Last night (Tuesday December 3), I attended a tasting of Balblair vintages. We tasted five whiskies, 2003, 1997, 1990, 1983 and 1969, prefaced by a glass of Balblair’s base spirit.
The bottling takes its name from the “alligator charring” method, which sees the wood staves of oak barrels intensively charred to produce a scale-like pattern.
According to the distillery, Ardbeg Alligator is the result of years of experimentation by Bill Lumsden and his team at The Glenmorangie Company, owner of the Islay distillery.
Lumsden said: “Since we bought and restored the Ardbeg Distillery we have undertaken lots of experiments, laying down spirit in different types of casks.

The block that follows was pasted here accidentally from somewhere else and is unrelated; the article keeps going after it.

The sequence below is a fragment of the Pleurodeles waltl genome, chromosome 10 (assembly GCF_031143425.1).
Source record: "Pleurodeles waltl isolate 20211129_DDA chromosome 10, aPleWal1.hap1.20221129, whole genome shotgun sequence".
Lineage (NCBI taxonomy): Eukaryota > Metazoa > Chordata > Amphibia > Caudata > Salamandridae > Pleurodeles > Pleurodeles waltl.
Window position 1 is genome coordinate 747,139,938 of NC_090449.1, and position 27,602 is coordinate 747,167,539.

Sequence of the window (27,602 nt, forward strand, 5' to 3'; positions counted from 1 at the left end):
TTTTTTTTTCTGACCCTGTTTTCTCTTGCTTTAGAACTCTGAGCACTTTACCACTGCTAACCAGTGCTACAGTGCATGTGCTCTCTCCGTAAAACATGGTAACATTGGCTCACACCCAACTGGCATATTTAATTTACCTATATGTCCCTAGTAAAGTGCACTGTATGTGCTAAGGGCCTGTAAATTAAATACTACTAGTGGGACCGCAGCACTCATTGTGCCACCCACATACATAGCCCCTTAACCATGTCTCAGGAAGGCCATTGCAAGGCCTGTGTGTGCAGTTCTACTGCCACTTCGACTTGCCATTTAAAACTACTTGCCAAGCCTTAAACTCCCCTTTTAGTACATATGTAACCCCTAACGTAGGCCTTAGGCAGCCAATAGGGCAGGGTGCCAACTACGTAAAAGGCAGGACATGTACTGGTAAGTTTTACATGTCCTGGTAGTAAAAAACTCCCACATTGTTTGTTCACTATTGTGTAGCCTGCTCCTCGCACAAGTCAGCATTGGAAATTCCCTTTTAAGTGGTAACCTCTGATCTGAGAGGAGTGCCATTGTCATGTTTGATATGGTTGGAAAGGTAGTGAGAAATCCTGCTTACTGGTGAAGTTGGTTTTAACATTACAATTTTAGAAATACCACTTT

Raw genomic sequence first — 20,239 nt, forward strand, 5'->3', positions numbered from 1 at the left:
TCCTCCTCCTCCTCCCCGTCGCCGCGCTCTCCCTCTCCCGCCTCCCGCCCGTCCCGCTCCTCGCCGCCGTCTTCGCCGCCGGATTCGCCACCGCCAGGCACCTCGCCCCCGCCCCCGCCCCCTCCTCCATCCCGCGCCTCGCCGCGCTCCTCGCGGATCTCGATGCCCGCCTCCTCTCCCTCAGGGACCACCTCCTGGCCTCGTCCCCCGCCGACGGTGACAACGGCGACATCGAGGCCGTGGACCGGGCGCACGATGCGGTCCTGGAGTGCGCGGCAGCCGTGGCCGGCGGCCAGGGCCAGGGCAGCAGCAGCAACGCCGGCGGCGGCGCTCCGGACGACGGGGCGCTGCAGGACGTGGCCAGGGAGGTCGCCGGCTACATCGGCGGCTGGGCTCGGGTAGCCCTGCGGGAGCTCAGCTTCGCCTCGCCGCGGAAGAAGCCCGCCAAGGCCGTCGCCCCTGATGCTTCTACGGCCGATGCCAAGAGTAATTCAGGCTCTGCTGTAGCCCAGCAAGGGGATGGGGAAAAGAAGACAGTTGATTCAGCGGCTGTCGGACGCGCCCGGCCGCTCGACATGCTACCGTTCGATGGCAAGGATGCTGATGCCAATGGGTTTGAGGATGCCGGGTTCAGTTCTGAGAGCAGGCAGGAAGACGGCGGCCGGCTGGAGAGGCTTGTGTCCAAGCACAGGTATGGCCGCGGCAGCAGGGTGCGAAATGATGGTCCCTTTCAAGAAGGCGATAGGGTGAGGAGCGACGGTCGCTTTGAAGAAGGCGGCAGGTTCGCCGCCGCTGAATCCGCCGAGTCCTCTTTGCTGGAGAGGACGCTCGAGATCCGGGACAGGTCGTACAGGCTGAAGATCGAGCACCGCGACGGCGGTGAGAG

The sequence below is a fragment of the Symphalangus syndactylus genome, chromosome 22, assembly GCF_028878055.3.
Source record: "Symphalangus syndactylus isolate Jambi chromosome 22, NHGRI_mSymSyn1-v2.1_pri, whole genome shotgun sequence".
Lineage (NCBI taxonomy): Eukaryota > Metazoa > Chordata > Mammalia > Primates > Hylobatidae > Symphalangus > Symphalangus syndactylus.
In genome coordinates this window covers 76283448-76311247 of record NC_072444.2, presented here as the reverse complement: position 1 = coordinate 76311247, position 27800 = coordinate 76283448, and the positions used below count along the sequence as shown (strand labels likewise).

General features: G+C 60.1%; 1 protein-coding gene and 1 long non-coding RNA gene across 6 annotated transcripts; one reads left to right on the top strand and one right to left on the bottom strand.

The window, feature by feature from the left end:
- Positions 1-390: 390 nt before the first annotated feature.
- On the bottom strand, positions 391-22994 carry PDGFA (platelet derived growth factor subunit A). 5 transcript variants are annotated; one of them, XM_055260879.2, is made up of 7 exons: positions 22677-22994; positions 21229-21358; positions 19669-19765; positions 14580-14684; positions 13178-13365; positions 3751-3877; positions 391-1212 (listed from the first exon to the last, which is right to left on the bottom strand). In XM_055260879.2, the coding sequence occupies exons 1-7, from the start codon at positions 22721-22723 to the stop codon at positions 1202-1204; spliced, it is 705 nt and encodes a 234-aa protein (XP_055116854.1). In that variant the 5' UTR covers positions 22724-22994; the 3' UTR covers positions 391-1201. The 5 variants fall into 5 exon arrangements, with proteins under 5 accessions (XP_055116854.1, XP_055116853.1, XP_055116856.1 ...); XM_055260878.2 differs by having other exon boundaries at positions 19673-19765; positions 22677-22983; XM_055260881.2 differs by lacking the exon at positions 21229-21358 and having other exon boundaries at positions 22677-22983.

“The heart of Alligator is spirit matured in ‘level 4’ casks – the most intense type of charring you can achieve.”
The expression has been bottled at 51.2% ABV, is non chill-filtered and costs £55.
According to Ardbeg, the whisky was made by marrying the “intense smoky bacon and charcoal taste” of whisky from the heavily charred casks with the house style whisky, which is first-fill ex-bourbon matured and has “smoky, peaty” flavours.
Ahead of the market-wide launch, Ardbeg Alligator will be available to Ardbeg fans through a series of committee member tasting and events at specialist whisky shops.
Hamish Torrie, Ardbeg brand director said: The committee bottling is just a few thousand bottles to get the discussion going and we hope that as many members as possible will attend tastings ahead of the general release.”